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One of the most divisive topics for techies is quantum computing. Although still in its infancy, many wonder if it can ever live up to its hype. We can expect these debates to intensify after IBM revealed its 127-qubit quantum computer, double the size of comparable machines made by Google and the University of Science and Technology of China.

I wanted to explore this topic further and found the perfect guest. Her name is Prineha Narang. She is the assistant professor of computational materials science at Harvard. She heads up NarangLab, where she and her team work on many of the most promising quantum computing technologies.

We discuss quantum technologies and what it holds for consumers, engineers, developers in the future. We also talk about how to think about their impact on a spectrum of applications/industries. Finally, we explore the limitations and benefits of quantum tech across computing, networking, and sensing.

About the NarangLab

We are an interdisciplinary group at Harvard SEAS working on topics at the vibrant intersection of computational science, condensed matter theory, quantum photonics, and quantum information science. Topics in our group unify and push new directions in ab initio materials theory and transport methods, excited-state nanophotonics, ultrafast and nonequilibrium dynamics, computational condensed matter physics, topological materials science, and defects in quantum materials. We also have an active and growing effort in quantum information science, spanning quantum algorithms for computation as well as simulation and emulation directions in quantum network science.

About Prineha Narang

Prineha Narang is an Assistant Professor at the John A. Paulson School of Engineering and Applied Sciences at Harvard University. Prior to joining the faculty, Prineha came to Harvard as a Ziff Environmental Fellow at the Harvard University Center for the Environment. She was also a Research Scholar in Condensed Matter Theory at the MIT Dept. of Physics, working on new theoretical methods to describe quantum interactions.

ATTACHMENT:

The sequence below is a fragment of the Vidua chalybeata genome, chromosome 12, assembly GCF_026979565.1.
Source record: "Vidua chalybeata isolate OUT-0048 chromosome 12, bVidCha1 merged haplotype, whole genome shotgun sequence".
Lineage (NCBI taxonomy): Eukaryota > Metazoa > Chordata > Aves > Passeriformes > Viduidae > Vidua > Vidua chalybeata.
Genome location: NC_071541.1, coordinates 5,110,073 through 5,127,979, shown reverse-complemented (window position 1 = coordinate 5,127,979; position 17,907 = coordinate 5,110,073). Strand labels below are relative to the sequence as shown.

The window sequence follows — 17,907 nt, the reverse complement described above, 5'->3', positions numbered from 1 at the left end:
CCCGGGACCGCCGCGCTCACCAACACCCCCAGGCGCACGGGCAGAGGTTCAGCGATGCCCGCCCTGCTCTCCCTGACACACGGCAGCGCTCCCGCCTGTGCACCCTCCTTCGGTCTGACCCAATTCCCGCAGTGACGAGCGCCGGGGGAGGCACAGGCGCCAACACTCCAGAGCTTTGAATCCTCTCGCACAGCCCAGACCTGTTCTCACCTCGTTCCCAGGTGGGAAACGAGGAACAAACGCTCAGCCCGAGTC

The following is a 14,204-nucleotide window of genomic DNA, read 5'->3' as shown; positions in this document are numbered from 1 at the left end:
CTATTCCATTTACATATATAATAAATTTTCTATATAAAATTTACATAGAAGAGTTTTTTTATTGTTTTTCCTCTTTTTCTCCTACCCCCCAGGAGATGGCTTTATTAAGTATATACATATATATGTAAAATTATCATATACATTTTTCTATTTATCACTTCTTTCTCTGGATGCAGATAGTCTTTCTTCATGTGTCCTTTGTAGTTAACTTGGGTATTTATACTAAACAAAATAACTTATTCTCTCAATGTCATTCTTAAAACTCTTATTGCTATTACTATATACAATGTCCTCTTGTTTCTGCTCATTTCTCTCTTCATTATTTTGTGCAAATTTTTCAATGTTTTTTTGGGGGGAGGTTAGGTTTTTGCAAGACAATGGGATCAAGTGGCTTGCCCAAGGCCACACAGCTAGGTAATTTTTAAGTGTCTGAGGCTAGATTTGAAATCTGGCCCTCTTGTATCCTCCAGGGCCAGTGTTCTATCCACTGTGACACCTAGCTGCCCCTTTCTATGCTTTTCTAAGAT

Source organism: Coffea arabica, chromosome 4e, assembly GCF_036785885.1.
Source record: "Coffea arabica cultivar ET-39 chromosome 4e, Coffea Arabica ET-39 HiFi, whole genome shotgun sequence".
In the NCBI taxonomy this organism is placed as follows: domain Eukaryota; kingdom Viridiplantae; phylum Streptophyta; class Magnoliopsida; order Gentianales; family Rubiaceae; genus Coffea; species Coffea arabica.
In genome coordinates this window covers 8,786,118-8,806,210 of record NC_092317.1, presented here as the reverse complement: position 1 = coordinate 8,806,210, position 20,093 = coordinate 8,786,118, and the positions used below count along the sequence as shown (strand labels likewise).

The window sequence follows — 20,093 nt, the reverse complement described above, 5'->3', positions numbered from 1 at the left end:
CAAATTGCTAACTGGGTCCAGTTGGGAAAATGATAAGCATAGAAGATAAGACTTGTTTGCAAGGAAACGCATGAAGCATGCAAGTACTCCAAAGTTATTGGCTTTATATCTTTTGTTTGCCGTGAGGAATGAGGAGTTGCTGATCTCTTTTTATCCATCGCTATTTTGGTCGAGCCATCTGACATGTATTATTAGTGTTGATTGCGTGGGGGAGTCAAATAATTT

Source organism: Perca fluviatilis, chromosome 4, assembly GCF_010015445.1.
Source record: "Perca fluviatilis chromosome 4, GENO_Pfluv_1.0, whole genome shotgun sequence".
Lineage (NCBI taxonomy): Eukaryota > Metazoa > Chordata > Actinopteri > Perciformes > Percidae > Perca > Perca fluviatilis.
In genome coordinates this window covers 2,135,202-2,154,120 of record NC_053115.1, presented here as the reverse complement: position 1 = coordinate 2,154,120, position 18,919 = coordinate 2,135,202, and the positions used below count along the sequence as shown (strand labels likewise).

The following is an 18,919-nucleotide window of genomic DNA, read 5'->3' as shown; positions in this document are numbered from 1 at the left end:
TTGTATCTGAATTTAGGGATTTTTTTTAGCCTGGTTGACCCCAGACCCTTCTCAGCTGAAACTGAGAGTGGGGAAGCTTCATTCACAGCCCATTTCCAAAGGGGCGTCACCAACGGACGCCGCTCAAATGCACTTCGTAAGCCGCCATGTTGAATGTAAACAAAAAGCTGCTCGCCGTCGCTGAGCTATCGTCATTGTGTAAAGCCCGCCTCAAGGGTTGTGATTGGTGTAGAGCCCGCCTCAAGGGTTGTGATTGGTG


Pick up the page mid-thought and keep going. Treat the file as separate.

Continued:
Prineha’s work has been recognized by many awards and special designations, including the Mildred Dresselhaus Prize,  a Friedrich Wilhelm Bessel Research Award (Bessel Prize) from the Alexander von Humboldt Foundation, a Max Planck Sabbatical Award from the Max Planck Society, and the IUPAP Young Scientist Prize in Computational Physics in 2021,  a National Science Foundation CAREER Award in 2020, being named a Moore Inventor Fellow by the Gordon and Betty Moore Foundation for innovations in quantum science and technology, CIFAR Azrieli Global Scholar by the Canadian Institute for Advanced Research, a Top Innovator by MIT Tech Review (MIT TR35), and a Young Scientist by the World Economic Forum in 2018.

In 2017, she was named by Forbes Magazine on their “30under30” list for her work in atom-by-atom quantum engineering. Prineha designs materials at the smallest scale, using single atoms, to enable the leap to quantum technologies.

Prineha received her Sc.B. in Materials Science from Drexel University and an M.S. and Ph.D. in Applied Physics from the California Institute of Technology (Caltech), as a National Science Foundation Graduate Fellow and Resnick Sustainability Institute Fellow, where her work focused on understanding light-matter interactions in areas ranging from quantum plasmonics to nitride optoelectronics.  Outside of science, she is an avid triathlete and runner. Time spent outdoors is important to her and here’s a Faculty Spotlight highlighting how she spends time outside the lab and an article by the Moore Foundation on “Beyond the Lab“.

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